|Memory Loss||Difficult time remembering past events, new events, or both|
These types of cognitive disabilities are just the beginning, there are many more types of cognitive disabilities.
Some webmasters, software designers and developers may not have ever interacted or observed a person with a cognitive disability. However, webmasters, designers, and developers love to solve problems. Below are simple to understand descriptions of the problems people with cognitive disabilities encounter. Let’s talk about words and phrases you can use to describe problems or barriers you may find:
- Attention – ability to focus and keep focused on the current task
- Processing Speed – the rate at which the brain handles information
- Short-Term Memory – the ability to retain information for short periods of time
- Long-Term Memory – the ability to store and recall information for later use
- Logic & Reasoning – the ability to reason, prioritize and plan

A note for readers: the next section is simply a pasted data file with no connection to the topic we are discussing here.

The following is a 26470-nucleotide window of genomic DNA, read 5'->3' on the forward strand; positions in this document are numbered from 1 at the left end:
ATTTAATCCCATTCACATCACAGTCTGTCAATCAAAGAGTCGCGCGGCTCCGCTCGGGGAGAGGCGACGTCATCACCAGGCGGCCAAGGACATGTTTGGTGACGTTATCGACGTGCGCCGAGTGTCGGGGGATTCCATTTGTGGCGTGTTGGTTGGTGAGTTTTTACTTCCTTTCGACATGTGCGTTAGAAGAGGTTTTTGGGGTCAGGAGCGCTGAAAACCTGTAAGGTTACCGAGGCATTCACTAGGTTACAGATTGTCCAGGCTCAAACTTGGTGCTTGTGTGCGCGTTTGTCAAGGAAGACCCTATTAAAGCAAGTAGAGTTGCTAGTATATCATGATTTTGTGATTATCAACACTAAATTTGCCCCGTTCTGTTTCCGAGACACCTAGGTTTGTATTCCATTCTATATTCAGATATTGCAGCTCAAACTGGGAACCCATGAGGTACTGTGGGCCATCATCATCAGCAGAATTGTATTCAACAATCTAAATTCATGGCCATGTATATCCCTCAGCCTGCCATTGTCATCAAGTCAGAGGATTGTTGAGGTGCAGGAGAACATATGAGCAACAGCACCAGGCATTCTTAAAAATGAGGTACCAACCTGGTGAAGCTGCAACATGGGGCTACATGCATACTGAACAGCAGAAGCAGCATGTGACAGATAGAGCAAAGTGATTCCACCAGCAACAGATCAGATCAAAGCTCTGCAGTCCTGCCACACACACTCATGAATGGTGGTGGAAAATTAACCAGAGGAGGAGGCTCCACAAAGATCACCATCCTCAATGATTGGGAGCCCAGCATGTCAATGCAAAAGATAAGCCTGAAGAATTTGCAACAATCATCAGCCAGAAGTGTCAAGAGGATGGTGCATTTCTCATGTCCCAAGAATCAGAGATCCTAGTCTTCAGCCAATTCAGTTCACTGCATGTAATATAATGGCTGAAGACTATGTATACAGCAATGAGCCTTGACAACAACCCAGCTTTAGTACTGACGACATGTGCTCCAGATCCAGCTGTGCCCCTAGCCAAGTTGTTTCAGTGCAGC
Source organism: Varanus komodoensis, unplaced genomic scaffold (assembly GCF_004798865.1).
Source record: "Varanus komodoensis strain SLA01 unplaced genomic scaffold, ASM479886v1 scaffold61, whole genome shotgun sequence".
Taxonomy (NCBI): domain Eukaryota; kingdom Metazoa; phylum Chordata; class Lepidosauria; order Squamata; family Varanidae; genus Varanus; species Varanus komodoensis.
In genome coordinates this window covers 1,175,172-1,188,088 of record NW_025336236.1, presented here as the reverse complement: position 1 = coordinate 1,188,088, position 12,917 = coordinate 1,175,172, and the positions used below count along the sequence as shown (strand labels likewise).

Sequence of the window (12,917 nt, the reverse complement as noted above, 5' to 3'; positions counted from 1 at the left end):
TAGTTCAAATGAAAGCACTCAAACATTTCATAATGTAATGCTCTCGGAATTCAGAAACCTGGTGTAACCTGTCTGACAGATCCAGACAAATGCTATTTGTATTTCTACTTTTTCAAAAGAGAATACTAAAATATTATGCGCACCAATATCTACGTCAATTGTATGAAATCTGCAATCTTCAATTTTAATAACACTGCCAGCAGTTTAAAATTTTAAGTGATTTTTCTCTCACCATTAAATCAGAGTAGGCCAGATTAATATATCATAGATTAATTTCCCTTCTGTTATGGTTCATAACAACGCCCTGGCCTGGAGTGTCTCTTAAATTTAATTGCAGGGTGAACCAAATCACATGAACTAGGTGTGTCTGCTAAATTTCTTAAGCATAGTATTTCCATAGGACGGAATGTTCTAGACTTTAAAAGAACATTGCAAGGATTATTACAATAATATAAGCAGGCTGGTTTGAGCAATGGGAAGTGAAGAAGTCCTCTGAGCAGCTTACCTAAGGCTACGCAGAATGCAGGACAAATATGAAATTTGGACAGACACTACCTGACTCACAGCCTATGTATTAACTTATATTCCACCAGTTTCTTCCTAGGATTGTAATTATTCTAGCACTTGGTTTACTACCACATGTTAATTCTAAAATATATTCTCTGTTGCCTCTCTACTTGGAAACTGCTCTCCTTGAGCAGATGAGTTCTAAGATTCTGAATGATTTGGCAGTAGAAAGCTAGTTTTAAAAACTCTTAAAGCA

- Language Processing – the ability to recognize letters and words and the ability to understand written or spoken language
- Math Processing – the ability to recognize numbers and symbols and the ability to understand and calculate simple math
The first three skills (attention, processing speed, and short-term memory) are part of automatic processing. The last four skills (long-term memory, logic and reasoning, language processing and math processing) are part of higher thinking. The diagram below shows how information is input into our brain, flows through automatic processing, can tap into higher thinking, and results in output (a decision).
Figure 2: Thinking Flow Diagram: Input to automatic processing group (attention, processing speed, short-term memory), leading to higher thinking group. The higher thinking skills each interact with a decision cog: long-term memory, logic and reasoning, language processing, math processing. The decision cog leads to output.